• Pleuritic pneumonia/Pleurisy: where the layers of tissue that separate the lungs from the chest wall become inflamed.
  • Pleuropneumonia: an infection of the lungs and the cavity between the lungs and underneath the chest wall (pleural space).

Preexisting damage in the lungs is typically needed for S. zooepidemicus to negatively impact a horse.

Respiratory viral infections and environmental stressors such as overcrowding, poor nutrition, preexisting disease, transport, or weaning are often associated with this bacterial cause of pneumonia. [1]

Rhodococcus equi

Rhodococcus equi pneumonia is frequently identified in foals aged 3 weeks to 6 months old. R. equi bacteria inhabit the soil, and a higher stocking density of mares and foals has been associated with an increased risk of this type of pneumonia. [5][6]

R. equi pneumonia occurs almost exclusively in foals. In fact, horses over the age of one year are rarely affected. If older horses are affected by this type of pneumonia, it’s usually because they have a compromised immune system.

R. equi can also cause disease in other parts of the body such as the eyes, bones, joints, GI tract, and intestinal lymph nodes. [7]

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Shipping Pleuropneumonia

Shipping pleuropneumonia is one of the most common forms of equine pneumonia. It occurs when bacteria and environmental irritants such as hay particles, dust, carbon, and exhaust chemicals invade the horse’s lower airway.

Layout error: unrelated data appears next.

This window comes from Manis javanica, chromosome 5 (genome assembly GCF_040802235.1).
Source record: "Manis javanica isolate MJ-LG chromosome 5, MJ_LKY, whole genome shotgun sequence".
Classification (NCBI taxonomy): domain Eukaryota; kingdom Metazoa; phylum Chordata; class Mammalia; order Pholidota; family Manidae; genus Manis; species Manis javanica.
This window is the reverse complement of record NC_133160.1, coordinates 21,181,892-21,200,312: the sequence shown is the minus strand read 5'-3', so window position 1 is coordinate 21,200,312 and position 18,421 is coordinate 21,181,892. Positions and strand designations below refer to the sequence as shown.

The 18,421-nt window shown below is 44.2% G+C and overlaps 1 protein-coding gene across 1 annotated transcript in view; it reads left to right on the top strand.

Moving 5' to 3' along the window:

Because the horse’s head is often kept above the withers when transported by trailer, there is compromised mucocillary clearance. In other words, the inhaled particles can’t drain like they otherwise might. [9]

The longer a horse is transported, the higher the risk for developing shipping pneumonia. This form of pneumonia can be severe, affecting both lungs and the pleural cavity. [9][10]

Acute Interstitial Pneumonia

Acute interstitial pneumonia is a rare type of bacterial pneumonia that develops when an infection spreads from the pulmonary parenchyma to the pleural space.

Its exact cause has not been determined, but a wide range of bacteria have been detected in foals with acute interstitial pneumonia. It has also been associated with several different viruses. [8]

Acute interstitial pneumonia has a sudden onset of severe respiratory distress and often has a poor outcome.

It is notoriously difficult to resolve because the immune system can’t effectively reach the pleural space. Additionally, inflammatory cells and serous fluid accumulate in this area, which makes further bacterial infection probable. [3][6][8]